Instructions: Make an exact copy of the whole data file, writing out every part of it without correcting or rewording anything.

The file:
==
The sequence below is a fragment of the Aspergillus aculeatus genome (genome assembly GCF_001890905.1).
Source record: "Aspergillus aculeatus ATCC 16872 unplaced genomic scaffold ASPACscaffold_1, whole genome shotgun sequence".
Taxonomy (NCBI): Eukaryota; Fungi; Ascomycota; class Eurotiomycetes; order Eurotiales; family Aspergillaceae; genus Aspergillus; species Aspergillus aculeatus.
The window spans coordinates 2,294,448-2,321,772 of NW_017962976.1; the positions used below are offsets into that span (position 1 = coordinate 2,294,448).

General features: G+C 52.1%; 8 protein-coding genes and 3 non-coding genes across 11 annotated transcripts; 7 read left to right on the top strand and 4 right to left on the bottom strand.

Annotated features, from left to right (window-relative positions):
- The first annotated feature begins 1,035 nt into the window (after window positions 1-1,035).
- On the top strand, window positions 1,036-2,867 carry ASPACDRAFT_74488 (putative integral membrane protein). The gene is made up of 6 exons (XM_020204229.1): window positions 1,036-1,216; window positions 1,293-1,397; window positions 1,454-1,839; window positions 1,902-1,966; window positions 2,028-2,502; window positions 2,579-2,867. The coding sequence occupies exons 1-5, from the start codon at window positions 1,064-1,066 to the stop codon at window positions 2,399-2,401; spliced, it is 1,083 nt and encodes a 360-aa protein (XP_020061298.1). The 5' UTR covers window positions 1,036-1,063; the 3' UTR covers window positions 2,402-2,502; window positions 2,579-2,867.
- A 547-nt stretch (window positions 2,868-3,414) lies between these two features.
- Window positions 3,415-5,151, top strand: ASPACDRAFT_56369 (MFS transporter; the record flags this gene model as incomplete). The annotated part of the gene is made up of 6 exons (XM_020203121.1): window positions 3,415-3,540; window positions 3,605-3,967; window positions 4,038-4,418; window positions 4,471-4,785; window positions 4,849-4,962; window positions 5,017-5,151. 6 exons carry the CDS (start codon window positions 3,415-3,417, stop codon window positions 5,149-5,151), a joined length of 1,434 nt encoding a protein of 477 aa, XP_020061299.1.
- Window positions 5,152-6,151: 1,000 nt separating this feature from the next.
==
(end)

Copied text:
The sequence below is a fragment of the Aspergillus aculeatus genome (genome assembly GCF_001890905.1).
Source record: "Aspergillus aculeatus ATCC 16872 unplaced genomic scaffold ASPACscaffold_1, whole genome shotgun sequence".
Taxonomy (NCBI): Eukaryota; Fungi; Ascomycota; class Eurotiomycetes; order Eurotiales; family Aspergillaceae; genus Aspergillus; species Aspergillus aculeatus.
The window spans coordinates 2,294,448-2,321,772 of NW_017962976.1; the positions used below are offsets into that span (position 1 = coordinate 2,294,448).

General features: G+C 52.1%; 8 protein-coding genes and 3 non-coding genes across 11 annotated transcripts; 7 read left to right on the top strand and 4 right to left on the bottom strand.

Annotated features, from left to right (window-relative positions):
- The first annotated feature begins 1,035 nt into the window (after window positions 1-1,035).
- On the top strand, window positions 1,036-2,867 carry ASPACDRAFT_74488 (putative integral membrane protein). The gene is made up of 6 exons (XM_020204229.1): window positions 1,036-1,216; window positions 1,293-1,397; window positions 1,454-1,839; window positions 1,902-1,966; window positions 2,028-2,502; window positions 2,579-2,867. The coding sequence occupies exons 1-5, from the start codon at window positions 1,064-1,066 to the stop codon at window positions 2,399-2,401; spliced, it is 1,083 nt and encodes a 360-aa protein (XP_020061298.1). The 5' UTR covers window positions 1,036-1,063; the 3' UTR covers window positions 2,402-2,502; window positions 2,579-2,867.
- A 547-nt stretch (window positions 2,868-3,414) lies between these two features.
- Window positions 3,415-5,151, top strand: ASPACDRAFT_56369 (MFS transporter; the record flags this gene model as incomplete). The annotated part of the gene is made up of 6 exons (XM_020203121.1): window positions 3,415-3,540; window positions 3,605-3,967; window positions 4,038-4,418; window positions 4,471-4,785; window positions 4,849-4,962; window positions 5,017-5,151. 6 exons carry the CDS (start codon window positions 3,415-3,417, stop codon window positions 5,149-5,151), a joined length of 1,434 nt encoding a protein of 477 aa, XP_020061299.1.
- Window positions 5,152-6,151: 1,000 nt separating this feature from the next.